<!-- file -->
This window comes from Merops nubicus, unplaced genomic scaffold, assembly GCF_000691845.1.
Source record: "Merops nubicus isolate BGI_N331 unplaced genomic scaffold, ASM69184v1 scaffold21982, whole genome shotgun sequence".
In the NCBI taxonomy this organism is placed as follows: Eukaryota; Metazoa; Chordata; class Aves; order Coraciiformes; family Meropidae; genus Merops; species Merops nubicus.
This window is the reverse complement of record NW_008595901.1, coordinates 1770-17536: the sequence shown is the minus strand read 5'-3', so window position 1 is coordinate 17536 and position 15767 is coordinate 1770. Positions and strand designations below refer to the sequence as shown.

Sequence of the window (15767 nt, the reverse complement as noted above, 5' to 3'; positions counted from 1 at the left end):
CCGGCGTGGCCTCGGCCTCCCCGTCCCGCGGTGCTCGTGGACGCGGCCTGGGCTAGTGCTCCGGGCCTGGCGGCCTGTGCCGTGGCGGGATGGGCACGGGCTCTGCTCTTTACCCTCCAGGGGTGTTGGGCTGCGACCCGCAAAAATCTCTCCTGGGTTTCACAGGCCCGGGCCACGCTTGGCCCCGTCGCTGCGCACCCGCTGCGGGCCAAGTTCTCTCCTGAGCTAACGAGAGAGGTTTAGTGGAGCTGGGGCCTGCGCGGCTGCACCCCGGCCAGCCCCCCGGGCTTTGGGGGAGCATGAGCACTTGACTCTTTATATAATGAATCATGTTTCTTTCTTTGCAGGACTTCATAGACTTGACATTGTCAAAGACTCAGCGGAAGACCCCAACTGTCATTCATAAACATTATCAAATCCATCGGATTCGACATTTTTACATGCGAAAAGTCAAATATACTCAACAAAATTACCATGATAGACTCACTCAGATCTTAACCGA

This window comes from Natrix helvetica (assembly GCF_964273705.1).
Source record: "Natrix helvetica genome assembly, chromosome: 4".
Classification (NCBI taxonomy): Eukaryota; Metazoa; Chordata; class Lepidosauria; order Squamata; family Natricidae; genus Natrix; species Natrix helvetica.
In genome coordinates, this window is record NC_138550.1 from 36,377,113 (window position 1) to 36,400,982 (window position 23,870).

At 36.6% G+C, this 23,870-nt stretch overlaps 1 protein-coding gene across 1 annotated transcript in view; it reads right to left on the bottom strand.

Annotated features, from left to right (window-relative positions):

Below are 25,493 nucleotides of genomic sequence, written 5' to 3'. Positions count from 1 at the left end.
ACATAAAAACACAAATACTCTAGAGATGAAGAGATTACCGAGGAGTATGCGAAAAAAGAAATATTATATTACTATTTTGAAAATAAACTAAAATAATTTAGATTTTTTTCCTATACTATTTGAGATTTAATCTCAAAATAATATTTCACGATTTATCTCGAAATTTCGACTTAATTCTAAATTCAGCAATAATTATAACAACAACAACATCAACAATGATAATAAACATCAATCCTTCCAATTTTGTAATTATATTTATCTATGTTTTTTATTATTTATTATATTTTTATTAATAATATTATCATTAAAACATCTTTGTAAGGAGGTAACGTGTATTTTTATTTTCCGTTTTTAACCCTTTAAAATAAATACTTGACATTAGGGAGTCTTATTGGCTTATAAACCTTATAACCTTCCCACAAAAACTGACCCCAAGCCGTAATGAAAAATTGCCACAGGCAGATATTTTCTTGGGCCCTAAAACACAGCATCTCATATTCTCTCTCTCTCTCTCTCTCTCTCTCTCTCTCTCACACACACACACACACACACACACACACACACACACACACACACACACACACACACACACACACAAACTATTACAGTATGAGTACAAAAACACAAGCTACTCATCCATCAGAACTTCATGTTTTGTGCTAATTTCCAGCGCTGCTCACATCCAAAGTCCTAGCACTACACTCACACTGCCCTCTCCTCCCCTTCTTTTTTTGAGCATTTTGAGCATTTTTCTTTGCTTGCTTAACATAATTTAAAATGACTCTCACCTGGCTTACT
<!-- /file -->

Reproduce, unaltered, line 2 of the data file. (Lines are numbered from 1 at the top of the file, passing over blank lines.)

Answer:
Source record: "Merops nubicus isolate BGI_N331 unplaced genomic scaffold, ASM69184v1 scaffold21982, whole genome shotgun sequence".